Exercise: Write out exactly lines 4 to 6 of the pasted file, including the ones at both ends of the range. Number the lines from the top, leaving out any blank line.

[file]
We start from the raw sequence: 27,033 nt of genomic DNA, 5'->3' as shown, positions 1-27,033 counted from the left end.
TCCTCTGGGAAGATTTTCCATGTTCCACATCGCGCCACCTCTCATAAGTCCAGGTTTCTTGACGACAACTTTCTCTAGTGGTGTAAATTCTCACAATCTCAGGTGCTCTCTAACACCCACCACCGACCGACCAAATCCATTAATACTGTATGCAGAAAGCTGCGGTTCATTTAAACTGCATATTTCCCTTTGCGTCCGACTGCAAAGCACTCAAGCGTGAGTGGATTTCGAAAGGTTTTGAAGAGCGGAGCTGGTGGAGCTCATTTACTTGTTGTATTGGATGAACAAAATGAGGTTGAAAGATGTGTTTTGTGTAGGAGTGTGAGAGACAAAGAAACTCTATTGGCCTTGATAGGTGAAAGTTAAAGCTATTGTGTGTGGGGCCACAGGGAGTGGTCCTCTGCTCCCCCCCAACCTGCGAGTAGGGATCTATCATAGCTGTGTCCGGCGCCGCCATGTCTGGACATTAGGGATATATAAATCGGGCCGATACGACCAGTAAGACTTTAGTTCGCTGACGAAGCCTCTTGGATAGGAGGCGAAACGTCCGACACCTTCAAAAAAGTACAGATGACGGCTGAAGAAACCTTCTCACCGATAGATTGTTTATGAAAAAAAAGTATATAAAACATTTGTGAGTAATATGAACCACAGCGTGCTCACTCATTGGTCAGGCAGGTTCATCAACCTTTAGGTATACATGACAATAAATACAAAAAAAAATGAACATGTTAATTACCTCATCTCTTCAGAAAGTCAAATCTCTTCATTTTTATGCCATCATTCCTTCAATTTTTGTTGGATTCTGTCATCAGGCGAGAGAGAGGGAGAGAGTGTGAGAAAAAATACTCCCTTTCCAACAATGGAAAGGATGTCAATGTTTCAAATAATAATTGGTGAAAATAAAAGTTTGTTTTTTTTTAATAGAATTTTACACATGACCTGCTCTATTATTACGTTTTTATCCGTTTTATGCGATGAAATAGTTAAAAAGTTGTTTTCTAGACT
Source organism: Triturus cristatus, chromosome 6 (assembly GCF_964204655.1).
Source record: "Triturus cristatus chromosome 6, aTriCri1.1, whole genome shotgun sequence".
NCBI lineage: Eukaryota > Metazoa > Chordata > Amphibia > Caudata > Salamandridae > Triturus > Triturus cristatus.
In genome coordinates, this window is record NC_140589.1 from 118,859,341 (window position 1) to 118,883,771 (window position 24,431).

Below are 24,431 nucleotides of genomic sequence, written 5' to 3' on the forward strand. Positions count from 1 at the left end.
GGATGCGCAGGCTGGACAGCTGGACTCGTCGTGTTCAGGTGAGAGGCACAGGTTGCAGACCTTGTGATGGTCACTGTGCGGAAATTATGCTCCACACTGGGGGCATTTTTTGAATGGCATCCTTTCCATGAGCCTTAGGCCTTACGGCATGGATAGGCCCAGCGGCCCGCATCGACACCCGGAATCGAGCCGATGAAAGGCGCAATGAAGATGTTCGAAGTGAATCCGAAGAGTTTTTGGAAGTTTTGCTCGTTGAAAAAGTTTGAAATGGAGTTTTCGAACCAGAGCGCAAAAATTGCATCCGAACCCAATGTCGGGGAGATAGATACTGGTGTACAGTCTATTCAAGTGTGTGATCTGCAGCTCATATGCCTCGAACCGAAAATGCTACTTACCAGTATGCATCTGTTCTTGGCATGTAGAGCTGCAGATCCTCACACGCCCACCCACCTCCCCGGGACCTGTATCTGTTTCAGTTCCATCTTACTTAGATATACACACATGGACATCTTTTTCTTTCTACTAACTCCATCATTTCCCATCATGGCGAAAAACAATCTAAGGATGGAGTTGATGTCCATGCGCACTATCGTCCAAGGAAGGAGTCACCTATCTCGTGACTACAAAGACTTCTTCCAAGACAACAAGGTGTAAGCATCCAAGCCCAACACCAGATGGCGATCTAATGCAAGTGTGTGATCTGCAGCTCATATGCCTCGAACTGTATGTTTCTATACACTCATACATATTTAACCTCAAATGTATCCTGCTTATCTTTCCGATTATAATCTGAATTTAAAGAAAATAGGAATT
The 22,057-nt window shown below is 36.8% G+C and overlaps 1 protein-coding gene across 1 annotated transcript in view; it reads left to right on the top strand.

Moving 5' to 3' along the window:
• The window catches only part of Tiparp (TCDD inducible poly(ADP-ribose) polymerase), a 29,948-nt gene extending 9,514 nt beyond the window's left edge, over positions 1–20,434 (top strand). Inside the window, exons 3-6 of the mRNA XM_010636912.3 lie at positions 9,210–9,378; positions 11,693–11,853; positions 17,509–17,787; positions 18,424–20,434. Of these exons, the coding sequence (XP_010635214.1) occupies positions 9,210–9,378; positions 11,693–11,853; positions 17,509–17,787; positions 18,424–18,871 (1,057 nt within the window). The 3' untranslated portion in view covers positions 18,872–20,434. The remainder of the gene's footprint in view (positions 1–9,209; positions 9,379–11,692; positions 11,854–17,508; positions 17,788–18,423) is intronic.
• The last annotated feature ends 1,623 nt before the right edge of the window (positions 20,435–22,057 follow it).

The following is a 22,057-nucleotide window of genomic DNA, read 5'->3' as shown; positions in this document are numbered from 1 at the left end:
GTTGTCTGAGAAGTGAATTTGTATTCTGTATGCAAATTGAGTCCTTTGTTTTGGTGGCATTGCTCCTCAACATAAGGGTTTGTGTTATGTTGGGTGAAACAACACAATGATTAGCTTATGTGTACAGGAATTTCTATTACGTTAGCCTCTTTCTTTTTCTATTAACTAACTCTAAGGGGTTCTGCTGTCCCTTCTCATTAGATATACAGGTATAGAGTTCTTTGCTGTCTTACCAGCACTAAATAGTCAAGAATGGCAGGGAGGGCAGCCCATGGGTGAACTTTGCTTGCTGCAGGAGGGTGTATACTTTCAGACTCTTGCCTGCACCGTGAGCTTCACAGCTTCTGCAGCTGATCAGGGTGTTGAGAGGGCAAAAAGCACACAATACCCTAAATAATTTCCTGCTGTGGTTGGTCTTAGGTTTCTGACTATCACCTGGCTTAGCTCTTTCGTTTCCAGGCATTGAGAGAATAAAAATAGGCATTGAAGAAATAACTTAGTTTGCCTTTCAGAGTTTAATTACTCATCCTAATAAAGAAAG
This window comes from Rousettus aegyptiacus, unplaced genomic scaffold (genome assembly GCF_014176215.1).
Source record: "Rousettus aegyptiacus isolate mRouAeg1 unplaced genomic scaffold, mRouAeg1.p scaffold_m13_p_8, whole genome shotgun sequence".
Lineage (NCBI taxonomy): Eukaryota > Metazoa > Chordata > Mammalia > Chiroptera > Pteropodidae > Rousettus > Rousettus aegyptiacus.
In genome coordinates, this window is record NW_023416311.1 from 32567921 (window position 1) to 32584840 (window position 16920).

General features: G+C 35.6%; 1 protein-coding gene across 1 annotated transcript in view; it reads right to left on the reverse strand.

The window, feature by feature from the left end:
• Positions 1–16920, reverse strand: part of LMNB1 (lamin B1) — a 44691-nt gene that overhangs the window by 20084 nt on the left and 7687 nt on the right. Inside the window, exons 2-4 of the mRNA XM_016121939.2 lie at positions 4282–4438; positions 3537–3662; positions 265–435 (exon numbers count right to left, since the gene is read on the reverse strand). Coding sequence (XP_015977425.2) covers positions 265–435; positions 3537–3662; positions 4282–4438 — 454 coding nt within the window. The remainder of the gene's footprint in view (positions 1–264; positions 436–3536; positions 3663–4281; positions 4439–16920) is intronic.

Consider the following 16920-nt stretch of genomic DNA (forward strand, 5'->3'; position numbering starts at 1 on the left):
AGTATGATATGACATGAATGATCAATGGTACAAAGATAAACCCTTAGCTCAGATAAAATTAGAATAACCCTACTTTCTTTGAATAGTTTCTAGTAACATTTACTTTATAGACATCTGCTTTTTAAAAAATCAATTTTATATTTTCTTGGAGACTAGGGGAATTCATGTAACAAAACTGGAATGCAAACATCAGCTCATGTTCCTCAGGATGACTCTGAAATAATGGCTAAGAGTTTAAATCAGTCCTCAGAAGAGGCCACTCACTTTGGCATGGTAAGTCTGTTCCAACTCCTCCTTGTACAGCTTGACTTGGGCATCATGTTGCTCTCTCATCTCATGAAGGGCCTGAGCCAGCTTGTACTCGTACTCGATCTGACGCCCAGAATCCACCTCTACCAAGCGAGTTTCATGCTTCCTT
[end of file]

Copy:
Source record: "Triturus cristatus chromosome 6, aTriCri1.1, whole genome shotgun sequence".
NCBI lineage: Eukaryota > Metazoa > Chordata > Amphibia > Caudata > Salamandridae > Triturus > Triturus cristatus.
In genome coordinates, this window is record NC_140589.1 from 118,859,341 (window position 1) to 118,883,771 (window position 24,431).